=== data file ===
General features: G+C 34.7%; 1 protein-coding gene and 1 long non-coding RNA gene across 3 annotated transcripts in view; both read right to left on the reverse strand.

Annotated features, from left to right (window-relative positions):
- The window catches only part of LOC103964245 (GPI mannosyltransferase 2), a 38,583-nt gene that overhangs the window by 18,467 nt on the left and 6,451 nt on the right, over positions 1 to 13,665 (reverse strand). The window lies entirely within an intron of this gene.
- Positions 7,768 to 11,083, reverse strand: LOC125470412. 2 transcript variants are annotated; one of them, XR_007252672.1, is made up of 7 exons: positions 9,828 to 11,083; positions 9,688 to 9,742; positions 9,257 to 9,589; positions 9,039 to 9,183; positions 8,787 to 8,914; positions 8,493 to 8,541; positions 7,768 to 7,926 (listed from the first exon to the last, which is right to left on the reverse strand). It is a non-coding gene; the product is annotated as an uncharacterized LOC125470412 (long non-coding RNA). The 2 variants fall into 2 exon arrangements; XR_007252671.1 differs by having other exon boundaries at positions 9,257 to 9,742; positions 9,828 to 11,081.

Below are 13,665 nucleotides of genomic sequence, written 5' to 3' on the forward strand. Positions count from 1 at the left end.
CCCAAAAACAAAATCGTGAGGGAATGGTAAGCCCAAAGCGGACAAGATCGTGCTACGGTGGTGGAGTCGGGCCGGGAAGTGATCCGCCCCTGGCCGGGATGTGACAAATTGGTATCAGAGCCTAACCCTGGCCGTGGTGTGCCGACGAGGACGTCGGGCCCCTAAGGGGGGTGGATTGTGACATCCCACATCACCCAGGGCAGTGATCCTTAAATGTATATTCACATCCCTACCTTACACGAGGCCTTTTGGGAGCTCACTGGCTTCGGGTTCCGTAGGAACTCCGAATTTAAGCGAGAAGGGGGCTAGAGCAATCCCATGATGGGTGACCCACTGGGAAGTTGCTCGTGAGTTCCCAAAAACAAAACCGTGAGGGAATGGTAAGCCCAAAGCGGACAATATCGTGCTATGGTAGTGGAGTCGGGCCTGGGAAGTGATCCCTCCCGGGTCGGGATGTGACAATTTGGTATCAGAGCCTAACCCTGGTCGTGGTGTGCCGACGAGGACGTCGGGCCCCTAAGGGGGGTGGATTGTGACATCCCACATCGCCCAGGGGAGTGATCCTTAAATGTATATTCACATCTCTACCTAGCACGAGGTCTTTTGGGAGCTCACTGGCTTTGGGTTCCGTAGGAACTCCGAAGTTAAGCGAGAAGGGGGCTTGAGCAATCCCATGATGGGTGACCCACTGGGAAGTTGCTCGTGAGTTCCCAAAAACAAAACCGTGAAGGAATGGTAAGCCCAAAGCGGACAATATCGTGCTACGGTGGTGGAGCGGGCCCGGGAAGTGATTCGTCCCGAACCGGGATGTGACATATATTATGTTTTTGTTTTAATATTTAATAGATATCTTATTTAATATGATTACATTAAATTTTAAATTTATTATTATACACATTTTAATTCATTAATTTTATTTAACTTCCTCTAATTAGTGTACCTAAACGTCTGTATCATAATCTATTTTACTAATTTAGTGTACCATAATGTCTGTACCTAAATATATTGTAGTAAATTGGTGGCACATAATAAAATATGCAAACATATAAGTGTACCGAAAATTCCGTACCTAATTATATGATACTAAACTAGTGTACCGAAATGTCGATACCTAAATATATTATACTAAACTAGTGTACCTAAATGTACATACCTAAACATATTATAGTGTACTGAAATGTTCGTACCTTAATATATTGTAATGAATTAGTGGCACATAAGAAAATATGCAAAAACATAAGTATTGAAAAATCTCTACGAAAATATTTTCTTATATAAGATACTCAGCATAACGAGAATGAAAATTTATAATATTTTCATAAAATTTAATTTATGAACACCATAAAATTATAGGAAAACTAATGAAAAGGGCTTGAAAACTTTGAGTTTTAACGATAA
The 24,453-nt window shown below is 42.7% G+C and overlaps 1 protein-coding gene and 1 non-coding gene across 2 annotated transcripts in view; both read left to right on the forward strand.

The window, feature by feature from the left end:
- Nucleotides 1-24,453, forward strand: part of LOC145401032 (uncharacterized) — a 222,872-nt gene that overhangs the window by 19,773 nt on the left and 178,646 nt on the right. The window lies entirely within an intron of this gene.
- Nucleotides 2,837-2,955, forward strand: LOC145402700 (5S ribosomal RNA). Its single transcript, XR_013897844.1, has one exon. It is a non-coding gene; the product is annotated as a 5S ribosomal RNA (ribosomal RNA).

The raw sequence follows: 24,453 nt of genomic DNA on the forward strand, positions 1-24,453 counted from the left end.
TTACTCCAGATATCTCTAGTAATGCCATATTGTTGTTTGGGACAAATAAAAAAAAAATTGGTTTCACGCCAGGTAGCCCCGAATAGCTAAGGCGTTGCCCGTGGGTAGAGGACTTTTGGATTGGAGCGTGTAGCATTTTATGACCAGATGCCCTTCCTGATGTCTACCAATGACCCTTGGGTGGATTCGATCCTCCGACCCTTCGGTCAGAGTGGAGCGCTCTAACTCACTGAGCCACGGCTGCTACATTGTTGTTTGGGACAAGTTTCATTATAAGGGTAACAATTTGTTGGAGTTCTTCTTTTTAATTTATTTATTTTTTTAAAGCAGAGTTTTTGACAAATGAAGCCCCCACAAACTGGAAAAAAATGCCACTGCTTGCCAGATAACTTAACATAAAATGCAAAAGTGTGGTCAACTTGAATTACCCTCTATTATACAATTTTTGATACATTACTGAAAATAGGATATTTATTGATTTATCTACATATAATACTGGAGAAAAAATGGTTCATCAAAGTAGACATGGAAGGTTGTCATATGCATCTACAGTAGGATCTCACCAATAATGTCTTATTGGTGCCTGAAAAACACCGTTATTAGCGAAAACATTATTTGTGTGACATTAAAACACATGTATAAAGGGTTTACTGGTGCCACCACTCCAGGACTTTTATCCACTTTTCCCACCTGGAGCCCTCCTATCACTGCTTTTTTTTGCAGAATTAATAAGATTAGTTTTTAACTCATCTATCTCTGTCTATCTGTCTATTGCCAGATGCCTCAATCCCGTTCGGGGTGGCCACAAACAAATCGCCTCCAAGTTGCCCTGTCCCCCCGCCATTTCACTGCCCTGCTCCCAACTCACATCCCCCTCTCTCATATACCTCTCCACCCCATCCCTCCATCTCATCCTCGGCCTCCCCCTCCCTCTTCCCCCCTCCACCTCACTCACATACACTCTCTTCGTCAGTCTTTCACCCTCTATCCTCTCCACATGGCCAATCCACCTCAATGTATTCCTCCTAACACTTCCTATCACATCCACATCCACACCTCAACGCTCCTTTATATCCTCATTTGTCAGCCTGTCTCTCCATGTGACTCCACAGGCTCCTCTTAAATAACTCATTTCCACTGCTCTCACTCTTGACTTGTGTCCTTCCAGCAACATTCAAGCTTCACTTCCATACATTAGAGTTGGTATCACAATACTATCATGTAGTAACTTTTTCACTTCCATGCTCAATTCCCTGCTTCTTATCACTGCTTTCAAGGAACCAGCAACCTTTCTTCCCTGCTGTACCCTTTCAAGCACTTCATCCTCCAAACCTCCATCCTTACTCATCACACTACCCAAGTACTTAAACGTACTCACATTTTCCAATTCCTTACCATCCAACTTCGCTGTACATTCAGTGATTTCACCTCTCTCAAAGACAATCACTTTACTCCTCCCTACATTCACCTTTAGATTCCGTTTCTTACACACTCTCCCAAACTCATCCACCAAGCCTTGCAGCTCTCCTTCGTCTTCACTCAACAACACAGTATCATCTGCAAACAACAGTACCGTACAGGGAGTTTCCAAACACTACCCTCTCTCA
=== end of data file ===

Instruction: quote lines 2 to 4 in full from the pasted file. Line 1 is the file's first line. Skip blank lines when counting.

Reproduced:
Annotated features, from left to right (window-relative positions):
- The window catches only part of LOC103964245 (GPI mannosyltransferase 2), a 38,583-nt gene that overhangs the window by 18,467 nt on the left and 6,451 nt on the right, over positions 1 to 13,665 (reverse strand). The window lies entirely within an intron of this gene.
- Positions 7,768 to 11,083, reverse strand: LOC125470412. 2 transcript variants are annotated; one of them, XR_007252672.1, is made up of 7 exons: positions 9,828 to 11,083; positions 9,688 to 9,742; positions 9,257 to 9,589; positions 9,039 to 9,183; positions 8,787 to 8,914; positions 8,493 to 8,541; positions 7,768 to 7,926 (listed from the first exon to the last, which is right to left on the reverse strand). It is a non-coding gene; the product is annotated as an uncharacterized LOC125470412 (long non-coding RNA). The 2 variants fall into 2 exon arrangements; XR_007252671.1 differs by having other exon boundaries at positions 9,257 to 9,742; positions 9,828 to 11,081.